Monday, July 22, 2013

Community post: Collecting by Mohannad Ashtar

Game collecting is not a very understandable hobby to outsiders (non-gamers, comics/ manga collectors, parents...etc) to say the least, actually, not only outsiders but to many fellow gamers who can only see games as a software to be enjoyed then discarded eventually. However, if you have the slightest interest in game collecting this small article might help you further shape your final thoughts.

To my friends who are new to the collecting scene, I thought I'd show you a small example of the price difference between 3 copies of the same game, one used, one new and sealed, and finally, one sealed and graded. For this example I picked Super Mario 3, I tried to find the 3 cheapest copies from each category on ebay, as you can see the price ranges dramatically.



A lot of people new to collecting don't understand this or find it "stupid" or "illogical". Also a lot of times especially on online shops like ebay I see people offering what they think is a rare title and they ask ridiculous prices for it, however it would be used and in reality not worth quarter the price they are asking. The logic behind this is simple; the fewer the units, the more expensive the item, let's focus on our example, Super Mario 3 in itself is not a rare title at all, almost everyone who had an NES had that game hence $25 is actually an exaggeration for this one in my opinion, however, how many copies still remain sealed? how many people spent good money on this when it was out and were smart enough to keep it sealed in hopes of owning a historical piece in 15-20 years? how many bought 2 copies just to keep one sealed? how many retailers or shops still have it since 20 years? the answer is surely not many, hence when you do find a factory sealed copy it must be worth 10 times the normal one at least. Moving on to the graded copy, out of these few factory sealed copies remaining, how many are actually truly factory sealed and not refurbished and are authenticated AND graded a decent score, it is very hard to find a 20 year old sealed game graded 90+ or 95+ or 100, which means that when you do find those (if ever), they will probably cost double the price of a sealed copy graded 70+ or 80+.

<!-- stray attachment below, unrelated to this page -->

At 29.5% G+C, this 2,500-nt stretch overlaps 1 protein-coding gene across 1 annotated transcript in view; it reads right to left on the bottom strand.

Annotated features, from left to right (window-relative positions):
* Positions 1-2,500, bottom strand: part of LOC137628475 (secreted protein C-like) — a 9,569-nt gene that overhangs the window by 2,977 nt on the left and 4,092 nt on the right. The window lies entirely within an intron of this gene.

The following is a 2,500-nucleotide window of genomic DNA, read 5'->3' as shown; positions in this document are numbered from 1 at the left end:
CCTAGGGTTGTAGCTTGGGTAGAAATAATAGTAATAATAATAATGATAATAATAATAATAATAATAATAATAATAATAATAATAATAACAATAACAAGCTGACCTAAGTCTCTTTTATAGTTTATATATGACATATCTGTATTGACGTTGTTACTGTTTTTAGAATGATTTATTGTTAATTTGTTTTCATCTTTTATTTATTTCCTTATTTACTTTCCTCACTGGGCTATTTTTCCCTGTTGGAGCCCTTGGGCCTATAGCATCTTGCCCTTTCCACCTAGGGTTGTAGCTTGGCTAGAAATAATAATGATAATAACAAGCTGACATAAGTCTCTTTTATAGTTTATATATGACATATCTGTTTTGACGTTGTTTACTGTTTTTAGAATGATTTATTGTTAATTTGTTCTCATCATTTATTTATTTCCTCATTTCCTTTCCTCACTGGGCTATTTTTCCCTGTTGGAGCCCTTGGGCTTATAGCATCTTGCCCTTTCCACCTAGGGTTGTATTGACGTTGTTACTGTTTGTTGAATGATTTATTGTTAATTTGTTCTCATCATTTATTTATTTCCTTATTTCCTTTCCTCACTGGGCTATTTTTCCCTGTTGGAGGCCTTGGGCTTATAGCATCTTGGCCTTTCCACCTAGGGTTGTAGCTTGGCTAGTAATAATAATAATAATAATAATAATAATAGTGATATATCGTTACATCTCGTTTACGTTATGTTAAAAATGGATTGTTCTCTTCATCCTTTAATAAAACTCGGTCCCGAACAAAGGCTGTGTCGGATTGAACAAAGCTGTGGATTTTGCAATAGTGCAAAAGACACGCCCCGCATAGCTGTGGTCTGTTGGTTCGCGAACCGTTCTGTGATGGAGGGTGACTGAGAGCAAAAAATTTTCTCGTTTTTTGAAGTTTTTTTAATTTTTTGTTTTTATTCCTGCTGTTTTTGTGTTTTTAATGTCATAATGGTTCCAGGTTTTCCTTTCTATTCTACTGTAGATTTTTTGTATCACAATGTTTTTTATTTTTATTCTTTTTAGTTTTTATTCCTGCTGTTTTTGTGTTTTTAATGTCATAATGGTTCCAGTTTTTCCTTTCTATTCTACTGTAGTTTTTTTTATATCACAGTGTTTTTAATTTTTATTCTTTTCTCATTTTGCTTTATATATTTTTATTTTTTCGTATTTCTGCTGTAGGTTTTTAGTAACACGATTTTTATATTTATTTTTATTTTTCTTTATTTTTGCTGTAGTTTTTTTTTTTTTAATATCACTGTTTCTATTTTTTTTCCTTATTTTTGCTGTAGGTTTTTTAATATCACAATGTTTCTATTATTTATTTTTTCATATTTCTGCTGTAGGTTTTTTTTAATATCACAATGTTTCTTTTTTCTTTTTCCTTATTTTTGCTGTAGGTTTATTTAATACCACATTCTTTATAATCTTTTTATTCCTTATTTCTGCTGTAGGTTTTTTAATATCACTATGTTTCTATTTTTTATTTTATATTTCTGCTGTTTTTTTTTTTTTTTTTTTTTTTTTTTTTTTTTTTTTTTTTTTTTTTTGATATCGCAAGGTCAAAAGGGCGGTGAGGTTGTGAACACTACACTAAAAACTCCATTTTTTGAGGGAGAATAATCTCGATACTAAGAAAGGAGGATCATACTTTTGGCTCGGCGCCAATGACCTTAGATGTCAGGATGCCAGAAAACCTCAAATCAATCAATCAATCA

Is the collectors market crazy? maybe so, but what you may not realize is that it is just blooming and experts say that it will be on par with the comics collectors market within 10 years so if you think it is crazy today, you havn't seen anything yet. This also means that if you pick what you buy carefully you might build a small fortune within 10 years, because some sealed games that may cost you $100 can possibly sell for $2000 some day, of course not every sealed and graded old game is worth a lot, that's why I said if you pick them carefully, in fact some of the stuff listed on ebay for $500+ is hardly worth $50 in the actual collectors market.

If you want to enter this hobby as a serious collector I suggest studying the collectors market well before doing so and always remember prices online are always exaggerated and you can always bargain with the seller, to give you a famous example, the "Legend of Zelda Prototype NES cartridge" which is a 1 of a kind item and is the holy grail of game collecting had an asking price of $150,000, the owner ended up selling it to the first offer he received... $55,000 - record breaking in the collectors market btw - which is a hell lot of money but still 1/3 of what the seller asked.


This article was a community post written by one of my followers. Send me an email at rashed.mokdad@gmail.com if you'd like to have your content featured here as well. 

0 comments:

Post a Comment